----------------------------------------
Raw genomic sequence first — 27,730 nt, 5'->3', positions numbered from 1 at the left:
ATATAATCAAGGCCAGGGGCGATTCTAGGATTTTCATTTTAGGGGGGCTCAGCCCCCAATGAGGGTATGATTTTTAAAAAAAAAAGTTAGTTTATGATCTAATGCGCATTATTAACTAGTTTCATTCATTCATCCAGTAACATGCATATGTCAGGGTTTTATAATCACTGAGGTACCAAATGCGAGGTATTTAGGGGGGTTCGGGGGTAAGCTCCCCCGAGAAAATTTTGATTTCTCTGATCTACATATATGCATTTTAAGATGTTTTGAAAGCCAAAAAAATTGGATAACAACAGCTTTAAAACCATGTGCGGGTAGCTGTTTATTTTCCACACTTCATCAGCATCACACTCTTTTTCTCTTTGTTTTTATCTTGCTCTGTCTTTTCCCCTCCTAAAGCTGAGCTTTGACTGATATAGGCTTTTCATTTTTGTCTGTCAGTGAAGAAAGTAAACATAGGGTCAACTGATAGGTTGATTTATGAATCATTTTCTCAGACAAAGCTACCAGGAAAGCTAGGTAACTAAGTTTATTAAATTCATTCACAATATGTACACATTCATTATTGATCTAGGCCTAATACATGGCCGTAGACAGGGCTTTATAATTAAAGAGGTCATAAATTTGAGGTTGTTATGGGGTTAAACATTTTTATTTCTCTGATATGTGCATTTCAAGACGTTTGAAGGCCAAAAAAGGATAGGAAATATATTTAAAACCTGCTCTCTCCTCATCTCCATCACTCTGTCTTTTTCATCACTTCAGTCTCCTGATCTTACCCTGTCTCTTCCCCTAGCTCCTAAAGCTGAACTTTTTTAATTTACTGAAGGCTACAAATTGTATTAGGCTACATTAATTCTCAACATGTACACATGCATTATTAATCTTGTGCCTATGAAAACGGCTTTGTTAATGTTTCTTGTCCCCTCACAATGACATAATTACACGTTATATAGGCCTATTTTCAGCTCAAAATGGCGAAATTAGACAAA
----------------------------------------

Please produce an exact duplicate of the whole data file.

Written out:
Raw genomic sequence first — 27,730 nt, 5'->3', positions numbered from 1 at the left:
ATATAATCAAGGCCAGGGGCGATTCTAGGATTTTCATTTTAGGGGGGCTCAGCCCCCAATGAGGGTATGATTTTTAAAAAAAAAAGTTAGTTTATGATCTAATGCGCATTATTAACTAGTTTCATTCATTCATCCAGTAACATGCATATGTCAGGGTTTTATAATCACTGAGGTACCAAATGCGAGGTATTTAGGGGGGTTCGGGGGTAAGCTCCCCCGAGAAAATTTTGATTTCTCTGATCTACATATATGCATTTTAAGATGTTTTGAAAGCCAAAAAAATTGGATAACAACAGCTTTAAAACCATGTGCGGGTAGCTGTTTATTTTCCACACTTCATCAGCATCACACTCTTTTTCTCTTTGTTTTTATCTTGCTCTGTCTTTTCCCCTCCTAAAGCTGAGCTTTGACTGATATAGGCTTTTCATTTTTGTCTGTCAGTGAAGAAAGTAAACATAGGGTCAACTGATAGGTTGATTTATGAATCATTTTCTCAGACAAAGCTACCAGGAAAGCTAGGTAACTAAGTTTATTAAATTCATTCACAATATGTACACATTCATTATTGATCTAGGCCTAATACATGGCCGTAGACAGGGCTTTATAATTAAAGAGGTCATAAATTTGAGGTTGTTATGGGGTTAAACATTTTTATTTCTCTGATATGTGCATTTCAAGACGTTTGAAGGCCAAAAAAGGATAGGAAATATATTTAAAACCTGCTCTCTCCTCATCTCCATCACTCTGTCTTTTTCATCACTTCAGTCTCCTGATCTTACCCTGTCTCTTCCCCTAGCTCCTAAAGCTGAACTTTTTTAATTTACTGAAGGCTACAAATTGTATTAGGCTACATTAATTCTCAACATGTACACATGCATTATTAATCTTGTGCCTATGAAAACGGCTTTGTTAATGTTTCTTGTCCCCTCACAATGACATAATTACACGTTATATAGGCCTATTTTCAGCTCAAAATGGCGAAATTAGACAAA